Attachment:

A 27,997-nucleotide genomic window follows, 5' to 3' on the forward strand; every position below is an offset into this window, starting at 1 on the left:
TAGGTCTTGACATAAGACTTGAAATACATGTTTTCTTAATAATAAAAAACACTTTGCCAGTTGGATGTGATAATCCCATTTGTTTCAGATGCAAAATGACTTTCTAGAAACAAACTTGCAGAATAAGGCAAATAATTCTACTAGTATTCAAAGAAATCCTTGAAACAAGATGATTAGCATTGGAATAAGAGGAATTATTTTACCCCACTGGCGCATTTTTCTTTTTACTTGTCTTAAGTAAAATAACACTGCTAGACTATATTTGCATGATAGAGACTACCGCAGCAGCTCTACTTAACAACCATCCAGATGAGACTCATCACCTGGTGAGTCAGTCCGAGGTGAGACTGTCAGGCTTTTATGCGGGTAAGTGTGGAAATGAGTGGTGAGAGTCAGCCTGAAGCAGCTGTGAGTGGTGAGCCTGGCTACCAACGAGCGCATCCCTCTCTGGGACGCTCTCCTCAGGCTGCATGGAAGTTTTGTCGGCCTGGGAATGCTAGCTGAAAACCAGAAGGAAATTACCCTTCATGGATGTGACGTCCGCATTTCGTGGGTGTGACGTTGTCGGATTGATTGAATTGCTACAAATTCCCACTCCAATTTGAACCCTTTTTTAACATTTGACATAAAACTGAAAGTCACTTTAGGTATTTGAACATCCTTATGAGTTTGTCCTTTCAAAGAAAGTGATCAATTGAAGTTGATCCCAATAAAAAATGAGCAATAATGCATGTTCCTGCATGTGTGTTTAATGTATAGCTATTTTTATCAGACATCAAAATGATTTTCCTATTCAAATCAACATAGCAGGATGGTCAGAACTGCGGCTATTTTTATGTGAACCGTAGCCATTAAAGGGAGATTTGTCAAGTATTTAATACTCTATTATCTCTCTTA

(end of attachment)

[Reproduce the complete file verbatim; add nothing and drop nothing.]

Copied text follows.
A 27,997-nucleotide genomic window follows, 5' to 3' on the forward strand; every position below is an offset into this window, starting at 1 on the left:
TAGGTCTTGACATAAGACTTGAAATACATGTTTTCTTAATAATAAAAAACACTTTGCCAGTTGGATGTGATAATCCCATTTGTTTCAGATGCAAAATGACTTTCTAGAAACAAACTTGCAGAATAAGGCAAATAATTCTACTAGTATTCAAAGAAATCCTTGAAACAAGATGATTAGCATTGGAATAAGAGGAATTATTTTACCCCACTGGCGCATTTTTCTTTTTACTTGTCTTAAGTAAAATAACACTGCTAGACTATATTTGCATGATAGAGACTACCGCAGCAGCTCTACTTAACAACCATCCAGATGAGACTCATCACCTGGTGAGTCAGTCCGAGGTGAGACTGTCAGGCTTTTATGCGGGTAAGTGTGGAAATGAGTGGTGAGAGTCAGCCTGAAGCAGCTGTGAGTGGTGAGCCTGGCTACCAACGAGCGCATCCCTCTCTGGGACGCTCTCCTCAGGCTGCATGGAAGTTTTGTCGGCCTGGGAATGCTAGCTGAAAACCAGAAGGAAATTACCCTTCATGGATGTGACGTCCGCATTTCGTGGGTGTGACGTTGTCGGATTGATTGAATTGCTACAAATTCCCACTCCAATTTGAACCCTTTTTTAACATTTGACATAAAACTGAAAGTCACTTTAGGTATTTGAACATCCTTATGAGTTTGTCCTTTCAAAGAAAGTGATCAATTGAAGTTGATCCCAATAAAAAATGAGCAATAATGCATGTTCCTGCATGTGTGTTTAATGTATAGCTATTTTTATCAGACATCAAAATGATTTTCCTATTCAAATCAACATAGCAGGATGGTCAGAACTGCGGCTATTTTTATGTGAACCGTAGCCATTAAAGGGAGATTTGTCAAGTATTTAATACTCTATTATCTCTCTTA